Passings 2017: The Branstad Era



We cannot let 2017 pass without mentioning the end of a political era in Iowa: The Branstad Era. Gov. Terry Branstad abdicated Terrace Hill to become United States Ambassador to China. He set the record in two separate tenures (before Vilsack and after Culver) for length of service by any governor in American history, at 22 years (16 in the first iteration and six in the reiteration). During that period, you could not discuss Iowa politics without considering Terry Branstad — even during his hiatus when he was president of the osteopathic school, Des Moines University. He wrested complete control of government from the Democrats in his second tour and helped usher in Donald Trump as President.

It was a truly remarkable run. Think of all the judges he appointed to the district court bench over the years, mostly excellent ones. Think how he reshaped the Supreme Court into a more political body that votes along party lines — Branstad’s party line. He crippled the public employee unions. He put the state universities at the heel of business — agribusiness, mainly. He defended the agrichemical complex from all assault and helped make ethanol the fuel of Iowa politics.

Branstad steered the state through the Farm Crisis of the 1980s with a mantra of jobs, any jobs, no matter the pay or the cost. He watched as the state’s manufacturing wage dropped in half and its industries dropped south of the border. He cut every tax he could get his hands on. He put state and local government budgets in strait jackets. And he was everywhere all the time, urging the state trooper to step on it so he could get to that next chicken dinner in Kingsley where he would talk about the weather. He vanquished all comers.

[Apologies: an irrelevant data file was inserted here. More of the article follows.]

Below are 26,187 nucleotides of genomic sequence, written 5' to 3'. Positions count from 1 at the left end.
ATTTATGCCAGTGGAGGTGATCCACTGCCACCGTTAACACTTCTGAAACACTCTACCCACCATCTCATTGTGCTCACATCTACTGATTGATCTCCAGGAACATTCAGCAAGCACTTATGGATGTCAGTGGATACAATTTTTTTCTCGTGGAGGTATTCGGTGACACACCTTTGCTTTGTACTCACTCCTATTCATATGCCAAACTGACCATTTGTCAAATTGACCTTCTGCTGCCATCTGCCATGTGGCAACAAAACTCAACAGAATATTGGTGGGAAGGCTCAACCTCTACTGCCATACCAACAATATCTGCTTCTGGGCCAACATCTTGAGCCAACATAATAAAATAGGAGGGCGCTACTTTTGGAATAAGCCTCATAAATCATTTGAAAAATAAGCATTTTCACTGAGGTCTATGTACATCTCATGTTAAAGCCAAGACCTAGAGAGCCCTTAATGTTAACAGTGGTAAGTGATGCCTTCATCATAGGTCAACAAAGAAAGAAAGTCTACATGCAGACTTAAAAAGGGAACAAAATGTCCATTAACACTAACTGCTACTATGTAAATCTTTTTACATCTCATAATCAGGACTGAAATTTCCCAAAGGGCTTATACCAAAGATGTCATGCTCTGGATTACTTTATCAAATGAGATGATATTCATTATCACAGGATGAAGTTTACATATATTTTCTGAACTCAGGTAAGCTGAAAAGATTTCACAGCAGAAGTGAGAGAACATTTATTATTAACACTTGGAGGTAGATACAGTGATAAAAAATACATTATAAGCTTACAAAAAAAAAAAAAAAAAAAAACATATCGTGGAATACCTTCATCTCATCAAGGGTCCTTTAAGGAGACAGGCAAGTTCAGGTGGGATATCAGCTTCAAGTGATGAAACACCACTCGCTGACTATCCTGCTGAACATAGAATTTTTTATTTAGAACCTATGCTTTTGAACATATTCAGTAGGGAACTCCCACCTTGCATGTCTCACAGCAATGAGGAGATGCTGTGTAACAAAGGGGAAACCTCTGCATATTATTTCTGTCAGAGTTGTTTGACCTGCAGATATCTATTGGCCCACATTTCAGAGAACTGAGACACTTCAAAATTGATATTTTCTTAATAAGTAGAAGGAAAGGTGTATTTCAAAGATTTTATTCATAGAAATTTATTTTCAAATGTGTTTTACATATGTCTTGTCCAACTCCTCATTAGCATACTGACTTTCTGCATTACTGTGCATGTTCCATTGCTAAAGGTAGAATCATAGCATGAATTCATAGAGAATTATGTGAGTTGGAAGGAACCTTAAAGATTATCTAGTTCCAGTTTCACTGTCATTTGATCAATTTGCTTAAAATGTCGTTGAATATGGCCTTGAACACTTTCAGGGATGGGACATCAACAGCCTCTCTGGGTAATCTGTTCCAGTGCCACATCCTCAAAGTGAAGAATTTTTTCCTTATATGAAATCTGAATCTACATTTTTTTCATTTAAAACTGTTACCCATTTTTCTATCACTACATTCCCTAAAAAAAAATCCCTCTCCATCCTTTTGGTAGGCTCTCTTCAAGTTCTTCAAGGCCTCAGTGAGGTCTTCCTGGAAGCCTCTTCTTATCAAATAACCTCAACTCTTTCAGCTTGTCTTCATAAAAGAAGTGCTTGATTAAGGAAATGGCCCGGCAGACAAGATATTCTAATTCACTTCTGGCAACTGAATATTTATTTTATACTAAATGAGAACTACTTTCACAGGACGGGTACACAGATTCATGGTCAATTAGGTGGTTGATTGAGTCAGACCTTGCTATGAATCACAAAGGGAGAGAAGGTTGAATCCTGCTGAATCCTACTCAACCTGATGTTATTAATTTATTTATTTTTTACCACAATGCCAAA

What did he accomplish? Not much over all those years, actually. He would beg to differ. He survived. He dominated the Iowa Republican Party. He was at once pragmatic and ideological. He held government at bay. Viewed from his Winnebago County farm, that was what he was sent to Des Moines to do: to get government off our backs.

While he attempted to rein it in, he used the reins to direct government to help his friends in agribusiness who actually run this state. For example, there is no confined animal feeding coordinator with the Iowa Department of Natural Resources anymore. Budget cuts did him in. Oh well. If you don’t have hogs you don’t have much in Iowa, the Branstad thinking always went, and the DNR just gets in the way of hogs. Or, if you complain about the foul water you are told that you are waging war on rural Iowa. It worked wonderfully for him, and he was being honest when he told you that.

Terry Branstad was honest. At least, he was with us. We knew him from his days as a state legislator from Lake Mills. He was a Reagan Revolutionary. He put his considerable determination into the mission of shrinking Iowa government. He did it. There are fewer state troopers, fewer rural teachers, and shrinking appropriations to higher education. Fewer farmers, too. And weaker rural main streets. We asked for it, and we got it.

He did not mislead us in that regard. It is our hope that Branstad will play it the same way in China. His basic honesty and real decency might keep us from ending the world as we know it. His absence from Iowa will change politics in ways that can’t be predicted. We will see what Gov. Kim Reynolds learned from one step behind him, smiling and silent, these last six years. We have a feeling he is a hard act for any Republican to follow. He is the biggest player in Iowa statehouse politics since Harold Hughes. Terry Branstad changed Iowa — in our view to have made it a lesser state. That is no small feat.

Keeping our seats

Our friend Laura Belin at the Iowa political website Bleeding Heartland reports that the Tall Corn State should not lose one of its four congressional districts in the 2020 census. Minnesota and Wisconsin might, she reports after analyzing Census and federal election data. Iowa already has among the biggest congressional districts at about 790,000 population each.

Buena Vista County is in the 39-county Fourth District, of course represented by Republican Steve King, who assumed office after Iowa lost a congressional seat — the Sixth. Belin notes that Iowa hasn’t gone more than 20 years without losing a district. Iowa has grown just enough, thanks mainly to its larger cities, to maintain our four seats by the next Census, probably.

Leading legislators say they are committed to maintaining the nonpartisan legislative redistricting that is the antithesis of gerrymandering. Gov. Kim Reynolds did not respond to Belin’s request for comment. If Iowa goes the way of Texas in drawing districts, we might as well move to Galveston.